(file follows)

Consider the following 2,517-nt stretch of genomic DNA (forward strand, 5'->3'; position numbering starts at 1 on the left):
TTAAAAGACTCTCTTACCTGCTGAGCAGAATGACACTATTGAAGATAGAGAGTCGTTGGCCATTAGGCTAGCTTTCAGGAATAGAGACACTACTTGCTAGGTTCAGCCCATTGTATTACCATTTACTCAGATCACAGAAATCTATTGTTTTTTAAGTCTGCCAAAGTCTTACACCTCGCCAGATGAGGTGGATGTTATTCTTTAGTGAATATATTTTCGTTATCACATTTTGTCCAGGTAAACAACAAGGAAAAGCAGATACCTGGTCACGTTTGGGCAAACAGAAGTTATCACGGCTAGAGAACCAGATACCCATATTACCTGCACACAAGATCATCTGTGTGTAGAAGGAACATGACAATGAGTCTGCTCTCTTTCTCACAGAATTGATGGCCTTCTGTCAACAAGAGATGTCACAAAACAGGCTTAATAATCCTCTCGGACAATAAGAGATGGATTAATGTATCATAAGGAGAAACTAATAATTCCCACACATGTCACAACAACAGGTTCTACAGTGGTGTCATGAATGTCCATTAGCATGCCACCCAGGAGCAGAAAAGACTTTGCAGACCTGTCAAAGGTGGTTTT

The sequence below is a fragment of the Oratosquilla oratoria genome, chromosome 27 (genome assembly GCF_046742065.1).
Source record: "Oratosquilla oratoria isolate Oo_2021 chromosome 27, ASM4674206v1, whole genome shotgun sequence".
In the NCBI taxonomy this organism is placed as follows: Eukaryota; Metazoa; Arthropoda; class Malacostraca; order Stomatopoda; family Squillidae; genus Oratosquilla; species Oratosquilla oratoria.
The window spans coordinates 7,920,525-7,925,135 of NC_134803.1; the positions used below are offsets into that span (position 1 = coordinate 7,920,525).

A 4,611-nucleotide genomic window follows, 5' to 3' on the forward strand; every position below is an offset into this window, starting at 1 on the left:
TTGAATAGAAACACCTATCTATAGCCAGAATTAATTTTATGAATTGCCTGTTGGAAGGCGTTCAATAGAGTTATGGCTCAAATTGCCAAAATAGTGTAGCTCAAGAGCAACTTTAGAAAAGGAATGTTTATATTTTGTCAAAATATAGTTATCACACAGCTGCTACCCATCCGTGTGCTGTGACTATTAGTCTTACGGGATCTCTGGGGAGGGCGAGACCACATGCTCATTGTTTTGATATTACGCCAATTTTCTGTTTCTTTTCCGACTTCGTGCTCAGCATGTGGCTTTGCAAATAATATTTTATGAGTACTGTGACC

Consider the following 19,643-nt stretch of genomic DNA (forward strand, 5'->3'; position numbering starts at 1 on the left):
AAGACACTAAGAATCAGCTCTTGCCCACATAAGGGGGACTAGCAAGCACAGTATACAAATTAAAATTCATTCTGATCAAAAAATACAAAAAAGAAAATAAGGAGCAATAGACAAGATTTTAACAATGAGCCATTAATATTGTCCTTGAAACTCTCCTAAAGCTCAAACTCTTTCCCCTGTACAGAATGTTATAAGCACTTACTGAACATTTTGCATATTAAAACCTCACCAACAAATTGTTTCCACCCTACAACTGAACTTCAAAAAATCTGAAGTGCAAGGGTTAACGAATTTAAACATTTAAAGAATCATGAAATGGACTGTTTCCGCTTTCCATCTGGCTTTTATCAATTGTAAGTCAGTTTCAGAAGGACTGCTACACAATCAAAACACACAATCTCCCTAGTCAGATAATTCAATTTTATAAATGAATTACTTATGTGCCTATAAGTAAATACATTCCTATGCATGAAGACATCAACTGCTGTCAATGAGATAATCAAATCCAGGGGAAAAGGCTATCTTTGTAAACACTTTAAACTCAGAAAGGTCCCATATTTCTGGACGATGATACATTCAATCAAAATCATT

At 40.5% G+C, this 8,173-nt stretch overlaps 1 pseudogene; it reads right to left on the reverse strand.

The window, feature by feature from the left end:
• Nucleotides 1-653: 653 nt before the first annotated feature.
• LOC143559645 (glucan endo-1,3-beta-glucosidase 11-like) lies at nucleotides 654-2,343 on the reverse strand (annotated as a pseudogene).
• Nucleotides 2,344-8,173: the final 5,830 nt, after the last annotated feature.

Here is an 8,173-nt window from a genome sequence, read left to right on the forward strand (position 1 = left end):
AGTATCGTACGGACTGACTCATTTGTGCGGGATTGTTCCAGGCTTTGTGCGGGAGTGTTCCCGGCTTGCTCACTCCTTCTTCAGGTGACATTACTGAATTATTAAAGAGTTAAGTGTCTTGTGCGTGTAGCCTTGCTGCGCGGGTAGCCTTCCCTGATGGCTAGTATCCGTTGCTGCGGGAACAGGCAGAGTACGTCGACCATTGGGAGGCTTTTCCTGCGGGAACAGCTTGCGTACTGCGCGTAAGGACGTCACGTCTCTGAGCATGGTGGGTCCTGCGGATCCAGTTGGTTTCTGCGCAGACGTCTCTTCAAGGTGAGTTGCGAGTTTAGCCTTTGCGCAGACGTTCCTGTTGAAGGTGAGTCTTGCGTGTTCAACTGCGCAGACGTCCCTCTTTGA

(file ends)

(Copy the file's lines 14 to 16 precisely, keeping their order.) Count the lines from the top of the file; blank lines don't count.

• LOC143559645 (glucan endo-1,3-beta-glucosidase 11-like) lies at nucleotides 654-2,343 on the reverse strand (annotated as a pseudogene).
• Nucleotides 2,344-8,173: the final 5,830 nt, after the last annotated feature.

Here is an 8,173-nt window from a genome sequence, read left to right on the forward strand (position 1 = left end):